Depression screening questions seem to miss men

Women may be more likely to be diagnosed and treated for anxiety and depression not because they are, but because they're more willing than men to honestly answer the questions used to diagnose mental health problems, a new Duke study finds.

Jen'nan Read, a Duke sociologist and lead-author of the study, said men seem to adhere to a societal stigma to remain "macho" and are less likely to open up about their feelings. Her findings appear in Sociological Forum available online now and will appear in print in December.

Read's study examines connections between mental and in both men and and suggests that the criteria used to examine should be expanded beyond depression to include questions on substance abuse, which is another form of expressing mental distress, and more common among men.

The study finds that while depression is often how women express problems with mental health, men do so by drinking alcohol. The Duke study found that questioning men about alcohol use is a better way to diagnose both mental and physical health problems.

"Depression gives a lopsided picture," Read said. "It makes mental health look like a women's issue."

A common set of questions include asking how often people have trouble getting to sleep or staying asleep, felt sad, lonely or like 'you couldn't shake the blues.'

"It's more acceptable for women to answer affirmatively to these questions," Read said. "Men are less likely to say they have feelings of anxiety. Issues of masculinity lead many to mask their problems."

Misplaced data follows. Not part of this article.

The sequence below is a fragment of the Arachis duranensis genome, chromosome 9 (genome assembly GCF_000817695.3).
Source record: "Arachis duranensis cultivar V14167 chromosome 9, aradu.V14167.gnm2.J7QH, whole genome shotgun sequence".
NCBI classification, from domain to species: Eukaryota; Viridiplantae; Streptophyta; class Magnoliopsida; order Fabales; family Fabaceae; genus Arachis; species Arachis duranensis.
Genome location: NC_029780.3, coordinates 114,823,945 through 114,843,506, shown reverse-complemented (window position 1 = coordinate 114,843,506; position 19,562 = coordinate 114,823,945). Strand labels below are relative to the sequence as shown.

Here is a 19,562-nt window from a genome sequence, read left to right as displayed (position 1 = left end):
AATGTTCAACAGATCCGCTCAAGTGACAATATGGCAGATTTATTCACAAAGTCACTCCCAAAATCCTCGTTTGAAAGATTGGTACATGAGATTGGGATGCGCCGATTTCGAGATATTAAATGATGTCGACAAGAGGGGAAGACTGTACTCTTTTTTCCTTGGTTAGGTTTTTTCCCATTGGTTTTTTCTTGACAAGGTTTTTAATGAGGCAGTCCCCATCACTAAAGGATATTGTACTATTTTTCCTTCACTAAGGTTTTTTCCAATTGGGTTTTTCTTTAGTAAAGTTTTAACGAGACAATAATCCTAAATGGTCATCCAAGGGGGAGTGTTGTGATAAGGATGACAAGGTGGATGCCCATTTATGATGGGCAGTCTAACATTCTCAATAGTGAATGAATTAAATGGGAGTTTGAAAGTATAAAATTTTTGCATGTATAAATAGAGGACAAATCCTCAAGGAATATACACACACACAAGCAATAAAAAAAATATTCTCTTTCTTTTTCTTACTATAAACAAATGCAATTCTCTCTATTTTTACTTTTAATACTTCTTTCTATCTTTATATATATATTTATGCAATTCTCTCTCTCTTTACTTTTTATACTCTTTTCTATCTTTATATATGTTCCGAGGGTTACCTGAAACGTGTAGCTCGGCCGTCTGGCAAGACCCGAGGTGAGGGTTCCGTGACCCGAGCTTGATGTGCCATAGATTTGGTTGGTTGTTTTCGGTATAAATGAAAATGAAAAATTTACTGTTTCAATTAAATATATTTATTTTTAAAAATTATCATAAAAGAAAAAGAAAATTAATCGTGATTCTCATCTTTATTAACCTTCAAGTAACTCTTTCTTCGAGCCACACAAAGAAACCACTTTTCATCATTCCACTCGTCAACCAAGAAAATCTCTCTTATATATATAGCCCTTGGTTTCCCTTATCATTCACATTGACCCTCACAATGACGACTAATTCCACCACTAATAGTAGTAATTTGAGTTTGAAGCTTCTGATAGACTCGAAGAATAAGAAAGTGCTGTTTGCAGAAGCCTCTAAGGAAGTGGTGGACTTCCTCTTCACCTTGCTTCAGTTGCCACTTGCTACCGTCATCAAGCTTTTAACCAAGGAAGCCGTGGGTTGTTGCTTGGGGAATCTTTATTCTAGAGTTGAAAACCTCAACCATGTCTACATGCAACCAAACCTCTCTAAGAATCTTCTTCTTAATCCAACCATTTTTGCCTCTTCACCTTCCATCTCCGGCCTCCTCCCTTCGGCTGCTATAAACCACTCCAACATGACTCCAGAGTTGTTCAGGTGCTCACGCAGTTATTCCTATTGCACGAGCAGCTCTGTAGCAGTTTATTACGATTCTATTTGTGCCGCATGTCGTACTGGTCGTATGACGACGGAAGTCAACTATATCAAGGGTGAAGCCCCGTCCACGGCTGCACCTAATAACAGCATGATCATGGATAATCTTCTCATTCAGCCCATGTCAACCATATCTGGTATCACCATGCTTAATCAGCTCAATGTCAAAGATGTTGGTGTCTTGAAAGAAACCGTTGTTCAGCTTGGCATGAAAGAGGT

The result is often missed diagnoses of in men.

The study crunches data from the Aging Status and Sense of Control Survey, in which people answer questions about their mental and physical health, diet, family situation, access and use of health care and other life factors. The average of women surveyed is about 54, and the average age of men was about 51.

Read's study found that both men and women suffering from are likely to suffer physical problems as well, like , diabetes and other issues.


Explore further

Are women getting the support they need after giving birth?

More information: Sociological Forum, onlinelibrary.wiley.com/doi/10 … 1111/socf.12298/full
Provided by Duke University
Citation: Depression screening questions seem to miss men (2016, November 11) retrieved 22 July 2019 from https://medicalxpress.com/news/2016-11-depression-screening-men.html
This document is subject to copyright. Apart from any fair dealing for the purpose of private study or research, no part may be reproduced without the written permission. The content is provided for information purposes only.
0 shares

Feedback to editors

User comments

Please sign in to add a comment. Registration is free, and takes less than a minute. Read more